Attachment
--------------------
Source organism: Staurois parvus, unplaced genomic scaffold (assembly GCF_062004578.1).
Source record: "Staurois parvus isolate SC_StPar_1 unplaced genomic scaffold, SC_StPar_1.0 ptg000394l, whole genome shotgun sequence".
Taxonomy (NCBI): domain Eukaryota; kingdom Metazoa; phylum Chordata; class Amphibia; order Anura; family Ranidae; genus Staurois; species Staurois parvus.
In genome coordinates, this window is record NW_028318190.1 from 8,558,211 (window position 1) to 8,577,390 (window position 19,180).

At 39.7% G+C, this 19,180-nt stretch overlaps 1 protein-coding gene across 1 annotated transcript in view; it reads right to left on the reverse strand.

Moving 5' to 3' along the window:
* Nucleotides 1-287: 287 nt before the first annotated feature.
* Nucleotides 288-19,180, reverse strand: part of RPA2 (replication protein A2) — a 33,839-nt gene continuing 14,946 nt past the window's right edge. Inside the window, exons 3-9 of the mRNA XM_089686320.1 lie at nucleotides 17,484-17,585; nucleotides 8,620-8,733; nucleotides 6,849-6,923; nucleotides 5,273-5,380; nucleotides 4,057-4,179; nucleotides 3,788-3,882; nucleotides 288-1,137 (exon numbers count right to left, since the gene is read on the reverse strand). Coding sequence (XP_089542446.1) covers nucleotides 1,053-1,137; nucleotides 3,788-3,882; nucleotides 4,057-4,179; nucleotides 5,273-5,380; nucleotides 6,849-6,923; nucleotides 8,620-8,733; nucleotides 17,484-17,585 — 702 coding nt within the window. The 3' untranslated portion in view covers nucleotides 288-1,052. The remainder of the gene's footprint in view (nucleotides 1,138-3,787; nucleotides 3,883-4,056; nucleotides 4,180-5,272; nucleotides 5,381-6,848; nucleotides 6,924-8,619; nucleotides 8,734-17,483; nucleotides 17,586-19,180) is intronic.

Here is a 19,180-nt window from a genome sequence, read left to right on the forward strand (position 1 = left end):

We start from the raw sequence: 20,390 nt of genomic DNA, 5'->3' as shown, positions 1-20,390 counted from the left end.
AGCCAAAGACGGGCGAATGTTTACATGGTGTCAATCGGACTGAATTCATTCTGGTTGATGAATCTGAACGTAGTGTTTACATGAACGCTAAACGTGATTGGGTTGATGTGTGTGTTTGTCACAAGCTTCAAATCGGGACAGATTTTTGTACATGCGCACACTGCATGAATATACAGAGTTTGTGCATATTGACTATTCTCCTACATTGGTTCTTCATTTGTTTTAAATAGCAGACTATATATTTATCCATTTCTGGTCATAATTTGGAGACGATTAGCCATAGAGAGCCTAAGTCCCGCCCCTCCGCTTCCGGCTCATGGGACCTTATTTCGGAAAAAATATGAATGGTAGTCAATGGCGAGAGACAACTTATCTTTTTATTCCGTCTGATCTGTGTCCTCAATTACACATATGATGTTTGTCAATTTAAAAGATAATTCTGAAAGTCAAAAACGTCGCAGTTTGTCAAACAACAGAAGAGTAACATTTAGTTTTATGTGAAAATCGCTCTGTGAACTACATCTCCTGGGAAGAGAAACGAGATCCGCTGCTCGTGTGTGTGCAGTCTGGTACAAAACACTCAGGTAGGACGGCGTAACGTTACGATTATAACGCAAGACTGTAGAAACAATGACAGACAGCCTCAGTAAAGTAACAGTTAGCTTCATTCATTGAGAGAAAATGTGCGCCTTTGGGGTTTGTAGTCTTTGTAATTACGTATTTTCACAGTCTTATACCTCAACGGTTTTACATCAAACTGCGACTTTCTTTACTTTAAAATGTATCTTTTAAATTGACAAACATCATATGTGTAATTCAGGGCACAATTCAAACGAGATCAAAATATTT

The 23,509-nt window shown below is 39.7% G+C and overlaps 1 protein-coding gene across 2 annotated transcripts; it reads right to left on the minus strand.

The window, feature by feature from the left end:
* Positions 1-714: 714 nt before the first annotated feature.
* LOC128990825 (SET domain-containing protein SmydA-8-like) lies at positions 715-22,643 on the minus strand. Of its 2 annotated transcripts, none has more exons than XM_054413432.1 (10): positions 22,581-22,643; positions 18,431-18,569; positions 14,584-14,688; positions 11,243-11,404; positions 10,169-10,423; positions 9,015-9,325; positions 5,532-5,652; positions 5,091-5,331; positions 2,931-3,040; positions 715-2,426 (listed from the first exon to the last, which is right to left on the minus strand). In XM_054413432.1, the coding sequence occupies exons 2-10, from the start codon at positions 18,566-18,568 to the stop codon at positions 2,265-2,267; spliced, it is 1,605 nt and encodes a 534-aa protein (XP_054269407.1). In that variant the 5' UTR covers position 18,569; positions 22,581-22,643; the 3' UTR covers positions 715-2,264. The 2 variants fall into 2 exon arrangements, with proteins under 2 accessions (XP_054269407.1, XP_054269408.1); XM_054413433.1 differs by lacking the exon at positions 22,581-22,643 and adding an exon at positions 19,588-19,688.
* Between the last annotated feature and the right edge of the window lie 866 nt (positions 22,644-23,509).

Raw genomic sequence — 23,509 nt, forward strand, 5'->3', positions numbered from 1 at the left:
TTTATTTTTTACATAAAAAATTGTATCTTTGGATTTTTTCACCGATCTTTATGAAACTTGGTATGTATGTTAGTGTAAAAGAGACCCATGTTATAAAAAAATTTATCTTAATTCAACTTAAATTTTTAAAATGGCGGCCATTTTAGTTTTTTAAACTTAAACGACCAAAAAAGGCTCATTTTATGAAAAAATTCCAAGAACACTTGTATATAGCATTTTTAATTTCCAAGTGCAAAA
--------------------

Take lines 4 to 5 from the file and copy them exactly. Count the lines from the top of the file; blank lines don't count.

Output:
In genome coordinates, this window is record NW_028318190.1 from 8,558,211 (window position 1) to 8,577,390 (window position 19,180).

At 39.7% G+C, this 19,180-nt stretch overlaps 1 protein-coding gene across 1 annotated transcript in view; it reads right to left on the reverse strand.